The Honest Company has become a beloved brand in many homes in its five-year history. But the consumer products business has also taken its lumps in 2016.
It’s currently fighting civil lawsuits brought against it by consumer show say they were misled by the company’s labeling of various products, including its laundry detergent and sunscreen.
Relatedly, Honest was called out by the Wall Street Journal earlier this year, after the outlet commissioned two independent lab tests of the company’s laundry detergent and determined it contained an ingredient — sodium lauryl sulfate — that’s commonly found in other products but that Honest has warned consumers not to use. (Honest has disputed the labs’ findings and says its detergent instead uses a different compound called sodium coco sulfate. Still, it’s now reportedly reformulating its detergent without that second compound.)
The company also — gasp — failed to go public or get acquired this year, despite a Bloomberg report back in February that it was exploring an IPO with the help of Morgan Stanley and Goldman Sachs and more recent reports (confirmed by TechCrunch) that it was talking with several big consumer products giants about a sale.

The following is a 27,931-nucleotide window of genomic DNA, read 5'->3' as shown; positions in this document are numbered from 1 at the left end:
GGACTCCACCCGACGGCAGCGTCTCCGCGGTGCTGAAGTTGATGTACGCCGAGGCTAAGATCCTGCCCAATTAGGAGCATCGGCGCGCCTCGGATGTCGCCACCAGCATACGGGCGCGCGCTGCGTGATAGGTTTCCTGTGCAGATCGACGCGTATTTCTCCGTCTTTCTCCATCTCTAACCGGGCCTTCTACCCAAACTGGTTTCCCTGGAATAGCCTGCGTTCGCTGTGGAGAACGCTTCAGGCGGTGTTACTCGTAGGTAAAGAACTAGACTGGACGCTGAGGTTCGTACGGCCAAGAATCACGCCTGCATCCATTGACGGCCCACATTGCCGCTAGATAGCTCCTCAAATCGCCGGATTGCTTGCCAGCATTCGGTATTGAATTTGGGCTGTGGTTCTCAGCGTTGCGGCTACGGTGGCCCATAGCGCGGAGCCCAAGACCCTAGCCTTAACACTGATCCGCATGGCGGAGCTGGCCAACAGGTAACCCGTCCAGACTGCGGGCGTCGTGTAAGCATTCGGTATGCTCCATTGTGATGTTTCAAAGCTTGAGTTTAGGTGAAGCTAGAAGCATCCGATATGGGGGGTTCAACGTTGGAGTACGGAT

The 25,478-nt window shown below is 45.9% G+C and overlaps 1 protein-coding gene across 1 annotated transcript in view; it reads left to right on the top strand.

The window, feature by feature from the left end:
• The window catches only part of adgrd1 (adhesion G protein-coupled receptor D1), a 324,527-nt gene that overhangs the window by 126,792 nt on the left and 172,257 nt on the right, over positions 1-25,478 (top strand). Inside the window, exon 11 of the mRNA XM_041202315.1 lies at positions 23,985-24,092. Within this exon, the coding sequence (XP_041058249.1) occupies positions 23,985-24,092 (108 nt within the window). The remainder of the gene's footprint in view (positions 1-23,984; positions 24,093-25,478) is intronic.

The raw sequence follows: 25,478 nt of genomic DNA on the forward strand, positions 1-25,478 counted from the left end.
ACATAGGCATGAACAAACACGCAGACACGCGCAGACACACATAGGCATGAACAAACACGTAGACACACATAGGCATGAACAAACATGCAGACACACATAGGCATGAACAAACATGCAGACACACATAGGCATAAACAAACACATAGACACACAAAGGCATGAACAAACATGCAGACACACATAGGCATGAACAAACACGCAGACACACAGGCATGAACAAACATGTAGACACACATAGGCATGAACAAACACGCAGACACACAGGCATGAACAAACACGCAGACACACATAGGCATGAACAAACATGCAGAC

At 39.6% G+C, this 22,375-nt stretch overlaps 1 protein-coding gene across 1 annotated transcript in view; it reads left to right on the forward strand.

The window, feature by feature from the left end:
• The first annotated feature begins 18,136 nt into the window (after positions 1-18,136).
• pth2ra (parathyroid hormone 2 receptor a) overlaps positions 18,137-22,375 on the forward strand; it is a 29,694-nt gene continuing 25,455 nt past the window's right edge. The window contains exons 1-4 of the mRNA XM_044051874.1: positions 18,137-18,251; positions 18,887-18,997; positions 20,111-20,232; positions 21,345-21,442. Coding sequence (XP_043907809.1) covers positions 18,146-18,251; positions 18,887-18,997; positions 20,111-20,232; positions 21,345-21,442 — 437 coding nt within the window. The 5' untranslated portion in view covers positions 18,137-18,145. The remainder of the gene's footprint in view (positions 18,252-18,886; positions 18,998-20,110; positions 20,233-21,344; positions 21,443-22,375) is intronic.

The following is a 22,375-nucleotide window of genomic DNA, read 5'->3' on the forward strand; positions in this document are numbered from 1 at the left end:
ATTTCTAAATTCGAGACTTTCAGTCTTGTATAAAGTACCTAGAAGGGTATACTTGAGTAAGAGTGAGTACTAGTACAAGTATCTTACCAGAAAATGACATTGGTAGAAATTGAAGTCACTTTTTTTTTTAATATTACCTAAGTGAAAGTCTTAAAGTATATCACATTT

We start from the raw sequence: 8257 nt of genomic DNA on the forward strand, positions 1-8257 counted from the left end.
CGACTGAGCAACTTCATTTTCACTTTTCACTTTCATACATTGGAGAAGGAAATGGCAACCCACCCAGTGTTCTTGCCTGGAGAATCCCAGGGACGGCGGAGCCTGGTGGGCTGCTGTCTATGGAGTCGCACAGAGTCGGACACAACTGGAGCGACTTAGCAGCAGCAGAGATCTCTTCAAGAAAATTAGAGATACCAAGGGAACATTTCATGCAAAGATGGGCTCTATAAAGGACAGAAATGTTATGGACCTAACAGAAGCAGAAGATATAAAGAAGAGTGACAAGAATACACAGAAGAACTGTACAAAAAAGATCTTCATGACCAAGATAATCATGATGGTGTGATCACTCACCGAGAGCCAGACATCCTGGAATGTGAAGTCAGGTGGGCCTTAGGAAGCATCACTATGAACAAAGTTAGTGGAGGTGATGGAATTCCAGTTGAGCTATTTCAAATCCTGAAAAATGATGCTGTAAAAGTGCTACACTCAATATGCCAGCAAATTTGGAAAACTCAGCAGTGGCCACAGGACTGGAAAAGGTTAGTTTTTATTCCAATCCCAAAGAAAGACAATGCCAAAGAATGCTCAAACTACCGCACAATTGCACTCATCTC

Among its reported suitors? Unilever, which soon after agreed to acquire a different product that makes “green” household products: Seventh Generation.
Presumably, each of these developments has been humbling for a young company that’s reportedly generating $300 million in annual revenue and was said to be valued at $1.7 billion in August 2015, when it raised its most recent round of funding from investors.
While Honest wasn’t the first consumer products outfit to market itself as safer and somehow more pure than its predecessors, it has garnered a lot of attention from customers, investors, and acquirers — as well as been a target for critics, it says — because of its star cofounder, actress Jessica Alba.
Not that the company is throwing in the towel. Far from it, Honest instead appears to be undergoing a shift, both away from its origins as an e-commerce business, and from the broader non-toxic household products that it was originally focused around. In fact, don’t be surprised if Honest eventually goes public or gets acquired as primarily a cosmetics company.
First, there’s the opportunity. While household products may be a much bigger market — and we aren’t suggesting that Honest will abandon the products it has already developed — the U.S. beauty and personal care market alone was reportedly valued at $80 billion last year.
It pays to sell lipstick. Estee Lauder, the New York-based maker of prestige women’s products, trades at a roughly $30 billion market cap right now. Meanwhile, Paris-based L’Oreal, one of the biggest personal care companies in the world, has a market cap of $93.6 billion.